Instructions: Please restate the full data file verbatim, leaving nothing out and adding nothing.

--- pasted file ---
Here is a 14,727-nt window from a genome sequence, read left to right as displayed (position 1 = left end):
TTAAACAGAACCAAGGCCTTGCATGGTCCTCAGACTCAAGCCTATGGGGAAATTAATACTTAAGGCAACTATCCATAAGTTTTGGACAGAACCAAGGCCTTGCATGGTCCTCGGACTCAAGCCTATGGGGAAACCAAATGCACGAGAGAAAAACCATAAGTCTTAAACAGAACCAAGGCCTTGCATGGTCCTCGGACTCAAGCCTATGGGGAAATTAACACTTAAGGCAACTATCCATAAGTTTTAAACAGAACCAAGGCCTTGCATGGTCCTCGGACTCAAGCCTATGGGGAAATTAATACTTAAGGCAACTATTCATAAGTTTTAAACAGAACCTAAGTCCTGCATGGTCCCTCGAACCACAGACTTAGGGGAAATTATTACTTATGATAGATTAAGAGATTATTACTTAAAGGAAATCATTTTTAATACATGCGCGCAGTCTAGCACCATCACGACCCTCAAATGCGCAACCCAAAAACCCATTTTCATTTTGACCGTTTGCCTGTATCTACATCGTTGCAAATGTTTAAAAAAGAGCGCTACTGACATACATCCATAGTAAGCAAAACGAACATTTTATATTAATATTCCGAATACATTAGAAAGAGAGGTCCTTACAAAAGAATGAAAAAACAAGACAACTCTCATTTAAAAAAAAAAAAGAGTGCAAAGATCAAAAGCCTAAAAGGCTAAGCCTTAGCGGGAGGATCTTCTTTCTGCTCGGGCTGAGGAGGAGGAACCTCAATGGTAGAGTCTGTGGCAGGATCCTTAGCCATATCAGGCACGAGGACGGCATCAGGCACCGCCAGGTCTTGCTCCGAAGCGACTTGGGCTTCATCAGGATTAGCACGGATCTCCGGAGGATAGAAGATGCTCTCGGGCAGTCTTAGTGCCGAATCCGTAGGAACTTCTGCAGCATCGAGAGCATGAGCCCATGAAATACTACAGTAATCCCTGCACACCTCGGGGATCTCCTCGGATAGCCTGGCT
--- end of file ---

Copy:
Here is a 14,727-nt window from a genome sequence, read left to right as displayed (position 1 = left end):
TTAAACAGAACCAAGGCCTTGCATGGTCCTCAGACTCAAGCCTATGGGGAAATTAATACTTAAGGCAACTATCCATAAGTTTTGGACAGAACCAAGGCCTTGCATGGTCCTCGGACTCAAGCCTATGGGGAAACCAAATGCACGAGAGAAAAACCATAAGTCTTAAACAGAACCAAGGCCTTGCATGGTCCTCGGACTCAAGCCTATGGGGAAATTAACACTTAAGGCAACTATCCATAAGTTTTAAACAGAACCAAGGCCTTGCATGGTCCTCGGACTCAAGCCTATGGGGAAATTAATACTTAAGGCAACTATTCATAAGTTTTAAACAGAACCTAAGTCCTGCATGGTCCCTCGAACCACAGACTTAGGGGAAATTATTACTTATGATAGATTAAGAGATTATTACTTAAAGGAAATCATTTTTAATACATGCGCGCAGTCTAGCACCATCACGACCCTCAAATGCGCAACCCAAAAACCCATTTTCATTTTGACCGTTTGCCTGTATCTACATCGTTGCAAATGTTTAAAAAAGAGCGCTACTGACATACATCCATAGTAAGCAAAACGAACATTTTATATTAATATTCCGAATACATTAGAAAGAGAGGTCCTTACAAAAGAATGAAAAAACAAGACAACTCTCATTTAAAAAAAAAAAAGAGTGCAAAGATCAAAAGCCTAAAAGGCTAAGCCTTAGCGGGAGGATCTTCTTTCTGCTCGGGCTGAGGAGGAGGAACCTCAATGGTAGAGTCTGTGGCAGGATCCTTAGCCATATCAGGCACGAGGACGGCATCAGGCACCGCCAGGTCTTGCTCCGAAGCGACTTGGGCTTCATCAGGATTAGCACGGATCTCCGGAGGATAGAAGATGCTCTCGGGCAGTCTTAGTGCCGAATCCGTAGGAACTTCTGCAGCATCGAGAGCATGAGCCCATGAAATACTACAGTAATCCCTGCACACCTCGGGGATCTCCTCGGATAGCCTGGCT